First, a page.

If I were hiring a software engineer, the only criterion would be "Does this person have the productive or parasitic personality type?" You can tell that in a few minutes, even if you aren't talking about software engineering.

Employers don't respect experienced software engineers. This is a sign that a software engineer is not a professional career.

Imagine if other professions were hired like a software engineer?

You're hiring an accountant. You ask him "What is line 47 on the 1040 form used for?"

You're hiring a doctor. You ask him to name various parts of your anatomy first.

You're hiring a dentist. You ask him to name each of your teeth first.

You're hiring a lawyer. You ask him what UCC 7-202 says.

You're hiring an electrician. You ask him if he can tell the difference between a wire and a battery.

You're hiring a plumber. You ask him if he can tell the difference between your shower and your toilet.

You're eating in a restaurant. You first demand that the chef demonstrate that he can tell the difference between an onion and a tomato.

Those questions seem obviously silly. The typical programming questions on interviews are about as relevant as the above questions.

Programming is an objective science. When parasites are controlling things, they give the appearance of being objective while measuring nothing.

The programming assignments and tests seem to be much more "Jump through this hoop, FSK! Good dog!", rather than a meaningful test of my ability.

I should get out of the wage slave software engineer track and try other things. For now, wage slave software engineer is my best option. I prefer to not work for parasites and idiots, but almost every hiring manager has the parasitic personality type.

39 comments:

Anonymous said...

I agree with most of what you said here, but here is one thought: How worthy a 20 years experience of a dentist would be if dentistry changed it's technologies 10 times during that period? Would you like a dentist who [might be] 10 technological generations behind?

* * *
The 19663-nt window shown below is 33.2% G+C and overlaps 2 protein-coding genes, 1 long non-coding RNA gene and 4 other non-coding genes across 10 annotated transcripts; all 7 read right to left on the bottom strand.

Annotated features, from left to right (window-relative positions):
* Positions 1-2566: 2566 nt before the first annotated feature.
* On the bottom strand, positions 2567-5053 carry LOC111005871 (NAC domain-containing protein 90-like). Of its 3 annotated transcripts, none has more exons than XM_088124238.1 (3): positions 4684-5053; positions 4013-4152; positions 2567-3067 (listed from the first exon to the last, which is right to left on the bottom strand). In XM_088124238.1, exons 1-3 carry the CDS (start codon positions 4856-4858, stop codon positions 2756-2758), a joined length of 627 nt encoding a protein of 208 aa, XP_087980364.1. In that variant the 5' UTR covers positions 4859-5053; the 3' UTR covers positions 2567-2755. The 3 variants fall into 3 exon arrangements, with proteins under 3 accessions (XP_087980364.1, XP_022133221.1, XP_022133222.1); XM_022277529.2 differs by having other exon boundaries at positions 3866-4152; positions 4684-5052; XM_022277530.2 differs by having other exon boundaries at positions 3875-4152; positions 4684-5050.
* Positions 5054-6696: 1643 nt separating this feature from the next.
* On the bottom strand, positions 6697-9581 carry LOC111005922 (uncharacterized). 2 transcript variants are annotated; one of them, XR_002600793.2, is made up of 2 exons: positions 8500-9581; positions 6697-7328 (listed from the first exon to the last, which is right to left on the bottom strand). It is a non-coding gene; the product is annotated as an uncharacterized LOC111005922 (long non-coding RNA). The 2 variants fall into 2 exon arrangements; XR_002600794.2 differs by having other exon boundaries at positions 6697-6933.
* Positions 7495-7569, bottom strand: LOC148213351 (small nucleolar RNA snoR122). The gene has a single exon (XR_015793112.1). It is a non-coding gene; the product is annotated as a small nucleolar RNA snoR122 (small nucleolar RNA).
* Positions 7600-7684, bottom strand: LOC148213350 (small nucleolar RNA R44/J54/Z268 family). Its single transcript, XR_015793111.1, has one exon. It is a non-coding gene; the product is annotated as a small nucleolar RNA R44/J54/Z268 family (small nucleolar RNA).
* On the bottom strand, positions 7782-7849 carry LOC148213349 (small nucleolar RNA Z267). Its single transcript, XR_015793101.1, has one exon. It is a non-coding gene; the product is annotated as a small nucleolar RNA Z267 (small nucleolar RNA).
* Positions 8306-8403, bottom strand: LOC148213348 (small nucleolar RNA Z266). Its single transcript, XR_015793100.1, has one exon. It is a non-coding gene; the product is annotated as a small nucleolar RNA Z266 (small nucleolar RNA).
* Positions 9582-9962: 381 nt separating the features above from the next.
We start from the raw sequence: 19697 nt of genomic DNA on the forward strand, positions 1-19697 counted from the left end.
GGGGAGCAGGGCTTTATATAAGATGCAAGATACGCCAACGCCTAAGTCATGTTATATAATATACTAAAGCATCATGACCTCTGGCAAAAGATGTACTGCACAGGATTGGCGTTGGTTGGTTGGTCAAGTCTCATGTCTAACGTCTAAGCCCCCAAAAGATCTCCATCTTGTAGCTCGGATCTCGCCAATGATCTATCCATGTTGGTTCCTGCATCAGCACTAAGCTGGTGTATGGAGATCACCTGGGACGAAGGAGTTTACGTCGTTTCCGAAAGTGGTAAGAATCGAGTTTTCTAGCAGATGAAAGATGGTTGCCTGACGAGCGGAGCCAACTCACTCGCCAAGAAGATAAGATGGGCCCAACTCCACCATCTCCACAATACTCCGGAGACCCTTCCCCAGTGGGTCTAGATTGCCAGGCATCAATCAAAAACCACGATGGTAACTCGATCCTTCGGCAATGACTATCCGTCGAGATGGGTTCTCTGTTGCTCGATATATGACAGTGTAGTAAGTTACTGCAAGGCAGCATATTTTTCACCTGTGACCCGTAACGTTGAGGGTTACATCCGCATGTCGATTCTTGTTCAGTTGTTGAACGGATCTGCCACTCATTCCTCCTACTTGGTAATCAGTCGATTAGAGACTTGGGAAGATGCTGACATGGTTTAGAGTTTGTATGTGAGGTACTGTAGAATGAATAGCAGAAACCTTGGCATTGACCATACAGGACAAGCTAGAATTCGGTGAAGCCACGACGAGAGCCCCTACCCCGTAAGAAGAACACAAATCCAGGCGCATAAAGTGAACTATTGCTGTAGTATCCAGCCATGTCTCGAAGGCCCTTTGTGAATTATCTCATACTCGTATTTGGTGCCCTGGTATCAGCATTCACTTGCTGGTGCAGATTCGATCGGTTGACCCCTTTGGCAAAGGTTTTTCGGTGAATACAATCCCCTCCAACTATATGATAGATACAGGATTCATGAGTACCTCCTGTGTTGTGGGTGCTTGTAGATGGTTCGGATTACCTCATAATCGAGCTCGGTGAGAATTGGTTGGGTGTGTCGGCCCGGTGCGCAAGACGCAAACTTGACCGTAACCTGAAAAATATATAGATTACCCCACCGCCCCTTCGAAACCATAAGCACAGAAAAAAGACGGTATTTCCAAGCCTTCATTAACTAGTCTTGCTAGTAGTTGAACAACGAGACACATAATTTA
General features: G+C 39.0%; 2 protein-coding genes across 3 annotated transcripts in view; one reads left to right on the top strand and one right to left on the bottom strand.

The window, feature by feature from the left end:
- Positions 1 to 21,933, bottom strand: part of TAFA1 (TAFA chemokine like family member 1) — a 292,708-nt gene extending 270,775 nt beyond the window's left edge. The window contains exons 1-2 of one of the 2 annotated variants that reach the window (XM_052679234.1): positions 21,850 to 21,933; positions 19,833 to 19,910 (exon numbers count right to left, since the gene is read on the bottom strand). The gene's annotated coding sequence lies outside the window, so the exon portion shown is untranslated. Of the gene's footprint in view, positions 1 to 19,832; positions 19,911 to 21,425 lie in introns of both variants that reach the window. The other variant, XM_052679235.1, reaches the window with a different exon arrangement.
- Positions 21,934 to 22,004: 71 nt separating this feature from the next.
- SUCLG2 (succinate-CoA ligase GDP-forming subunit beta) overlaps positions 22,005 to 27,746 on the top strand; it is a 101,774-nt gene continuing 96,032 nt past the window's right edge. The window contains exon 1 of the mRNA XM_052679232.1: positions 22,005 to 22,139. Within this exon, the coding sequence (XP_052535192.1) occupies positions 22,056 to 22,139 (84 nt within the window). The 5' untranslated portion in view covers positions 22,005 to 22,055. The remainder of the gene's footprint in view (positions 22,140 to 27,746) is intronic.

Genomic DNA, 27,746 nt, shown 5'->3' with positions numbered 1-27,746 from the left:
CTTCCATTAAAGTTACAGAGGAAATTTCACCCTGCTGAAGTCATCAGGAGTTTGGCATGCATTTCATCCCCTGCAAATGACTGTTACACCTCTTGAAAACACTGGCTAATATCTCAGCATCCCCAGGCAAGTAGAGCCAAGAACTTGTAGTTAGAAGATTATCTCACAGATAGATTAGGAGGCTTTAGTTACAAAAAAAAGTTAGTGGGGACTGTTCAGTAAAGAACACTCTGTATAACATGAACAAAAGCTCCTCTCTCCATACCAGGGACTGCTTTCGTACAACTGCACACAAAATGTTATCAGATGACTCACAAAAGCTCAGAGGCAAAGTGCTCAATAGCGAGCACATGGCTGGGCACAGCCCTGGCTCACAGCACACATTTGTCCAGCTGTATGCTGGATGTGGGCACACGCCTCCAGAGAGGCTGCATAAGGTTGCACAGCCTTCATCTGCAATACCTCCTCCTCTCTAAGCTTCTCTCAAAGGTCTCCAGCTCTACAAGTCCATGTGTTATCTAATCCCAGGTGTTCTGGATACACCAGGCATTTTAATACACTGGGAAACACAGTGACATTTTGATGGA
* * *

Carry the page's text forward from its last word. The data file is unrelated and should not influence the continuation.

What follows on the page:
On the other hand, you'd still not ask him to do something as simple as naming your teeth.

E-lance?

Chrono said...

You could be lying and your ability to answer the questions proves that your qualifications are what you say they are (or at least closer than not).

Just like your Bayesian reasoning. If some random guy copied your resume and applied for the same jobs you did, he would fail the test questions, and the answer to the question:

"Does fake FSK have software qualifications?" would have a truth value of almost zero.

When you go into an interview and answer the stupid questions correctly, the answer to the question:

"Does the real FSK have the qualifications he says he has?" has a truth value of almost one.

This is the purpose of the tests.

But the tests might be a symptom of pro-state brainwashing. Students are expected to recall random meaningless facts to do well in primary and secondary schools. Especially in the non-technical disciplines. The interview questions are similar to this, and they could just be following the pattern you would find on a psychology or world history exam. Recall random fact A. Did event B involve person C or D? Etc...

But you can also ask questions in an interview. You can ask about the company and you should remember that the purpose of an interview is to determine fit. You have over ten years of experience, FSK! Why not ask about some of the more negative experiences you've had? I reccomend asking in a roundabout way, so you get your answers without directly communicating that you had a negative experience.

For example,

FSK: How long has your company been operating?

Guy: We've been around since 2004.

FSK: Are you an original programmer?

Guy: No, I've been with the company 18 months.

FSK: (thinking...) I'm pretty sure I don't want to work here.